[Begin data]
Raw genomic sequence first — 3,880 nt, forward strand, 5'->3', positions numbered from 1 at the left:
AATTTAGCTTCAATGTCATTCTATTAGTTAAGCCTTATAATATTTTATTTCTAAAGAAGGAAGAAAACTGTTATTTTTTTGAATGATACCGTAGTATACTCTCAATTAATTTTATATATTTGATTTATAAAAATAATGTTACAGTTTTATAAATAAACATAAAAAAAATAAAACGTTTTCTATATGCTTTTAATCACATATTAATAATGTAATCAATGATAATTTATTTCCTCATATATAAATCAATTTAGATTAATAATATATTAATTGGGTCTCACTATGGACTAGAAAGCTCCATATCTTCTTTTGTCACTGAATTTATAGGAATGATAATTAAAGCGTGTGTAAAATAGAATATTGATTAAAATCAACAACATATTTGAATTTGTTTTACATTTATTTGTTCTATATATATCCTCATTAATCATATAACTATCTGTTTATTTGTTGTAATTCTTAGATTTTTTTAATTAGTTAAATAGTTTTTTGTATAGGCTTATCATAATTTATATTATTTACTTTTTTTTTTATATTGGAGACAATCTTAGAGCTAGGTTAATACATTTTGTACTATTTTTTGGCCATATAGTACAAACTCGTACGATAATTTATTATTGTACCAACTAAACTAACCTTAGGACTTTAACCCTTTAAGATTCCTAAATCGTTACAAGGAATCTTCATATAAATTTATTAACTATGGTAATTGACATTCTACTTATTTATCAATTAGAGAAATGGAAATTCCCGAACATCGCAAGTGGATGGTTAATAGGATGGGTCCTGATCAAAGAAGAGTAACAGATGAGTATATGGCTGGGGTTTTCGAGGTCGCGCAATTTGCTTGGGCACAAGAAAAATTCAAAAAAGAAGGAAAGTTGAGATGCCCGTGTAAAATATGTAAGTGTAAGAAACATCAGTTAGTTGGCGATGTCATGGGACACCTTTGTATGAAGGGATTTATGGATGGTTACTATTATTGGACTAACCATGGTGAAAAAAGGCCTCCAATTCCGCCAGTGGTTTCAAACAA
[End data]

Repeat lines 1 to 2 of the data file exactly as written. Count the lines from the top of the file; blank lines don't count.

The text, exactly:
Raw genomic sequence first — 3,880 nt, forward strand, 5'->3', positions numbered from 1 at the left:
AATTTAGCTTCAATGTCATTCTATTAGTTAAGCCTTATAATATTTTATTTCTAAAGAAGGAAGAAAACTGTTATTTTTTTGAATGATACCGTAGTATACTCTCAATTAATTTTATATATTTGATTTATAAAAATAATGTTACAGTTTTATAAATAAACATAAAAAAAATAAAACGTTTTCTATATGCTTTTAATCACATATTAATAATGTAATCAATGATAATTTATTTCCTCATATATAAATCAATTTAGATTAATAATATATTAATTGGGTCTCACTATGGACTAGAAAGCTCCATATCTTCTTTTGTCACTGAATTTATAGGAATGATAATTAAAGCGTGTGTAAAATAGAATATTGATTAAAATCAACAACATATTTGAATTTGTTTTACATTTATTTGTTCTATATATATCCTCATTAATCATATAACTATCTGTTTATTTGTTGTAATTCTTAGATTTTTTTAATTAGTTAAATAGTTTTTTGTATAGGCTTATCATAATTTATATTATTTACTTTTTTTTTTATATTGGAGACAATCTTAGAGCTAGGTTAATACATTTTGTACTATTTTTTGGCCATATAGTACAAACTCGTACGATAATTTATTATTGTACCAACTAAACTAACCTTAGGACTTTAACCCTTTAAGATTCCTAAATCGTTACAAGGAATCTTCATATAAATTTATTAACTATGGTAATTGACATTCTACTTATTTATCAATTAGAGAAATGGAAATTCCCGAACATCGCAAGTGGATGGTTAATAGGATGGGTCCTGATCAAAGAAGAGTAACAGATGAGTATATGGCTGGGGTTTTCGAGGTCGCGCAATTTGCTTGGGCACAAGAAAAATTCAAAAAAGAAGGAAAGTTGAGATGCCCGTGTAAAATATGTAAGTGTAAGAAACATCAGTTAGTTGGCGATGTCATGGGACACCTTTGTATGAAGGGATTTATGGATGGTTACTATTATTGGACTAACCATGGTGAAAAAAGGCCTCCAATTCCGCCAGTGGTTTCAAACAA